Center President/CEO Elizabeth Kellar gave an overview of public pension reforms at the National Association of Counties (NACo) Legislative Conference in March. Her talk looked at why pension headaches won’t go away, and why some plans are in better shape than others.
“Current fiscal conditions, along with changing demographics and employment structures,” she said, “are prompting many local governments to reexamine their retirement systems.”
Kellar said that a new challenge facing local government officials is to understand – and explain – what she called “dueling pension calculations.”
The Governmental Accounting Standards Board has issued new accounting standards that change the way governments calculate and report their pension liabilities. Bond ratings agencies use another set of criteria to assess the impact of pension obligations on a municipality’s credit worthiness.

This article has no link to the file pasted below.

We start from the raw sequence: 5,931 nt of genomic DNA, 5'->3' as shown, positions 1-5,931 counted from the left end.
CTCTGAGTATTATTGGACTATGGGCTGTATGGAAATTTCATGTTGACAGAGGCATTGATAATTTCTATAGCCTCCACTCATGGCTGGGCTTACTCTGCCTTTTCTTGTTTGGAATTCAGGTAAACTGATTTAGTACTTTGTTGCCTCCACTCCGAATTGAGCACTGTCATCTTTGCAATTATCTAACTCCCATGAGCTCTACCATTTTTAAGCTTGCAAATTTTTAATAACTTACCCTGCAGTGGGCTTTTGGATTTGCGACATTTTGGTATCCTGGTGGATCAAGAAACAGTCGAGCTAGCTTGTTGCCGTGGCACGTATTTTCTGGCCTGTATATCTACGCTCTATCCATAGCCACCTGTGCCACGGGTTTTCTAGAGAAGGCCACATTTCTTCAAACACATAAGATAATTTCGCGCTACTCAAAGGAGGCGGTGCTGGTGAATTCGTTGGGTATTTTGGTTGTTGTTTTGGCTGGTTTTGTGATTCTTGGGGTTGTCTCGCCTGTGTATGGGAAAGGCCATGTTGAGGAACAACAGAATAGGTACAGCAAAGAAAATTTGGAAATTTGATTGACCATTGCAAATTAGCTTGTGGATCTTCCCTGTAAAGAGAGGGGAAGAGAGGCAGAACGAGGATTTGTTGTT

“But the most important pension number of all is what the government should budget each year to meet its pension obligations,” she said. ”That is what needs the most attention now.”
NACo and the national associations of state and local governments are part of the Pension Funding Task Force, which has issued a primer for elected officials on what they should address in their pension funding policy.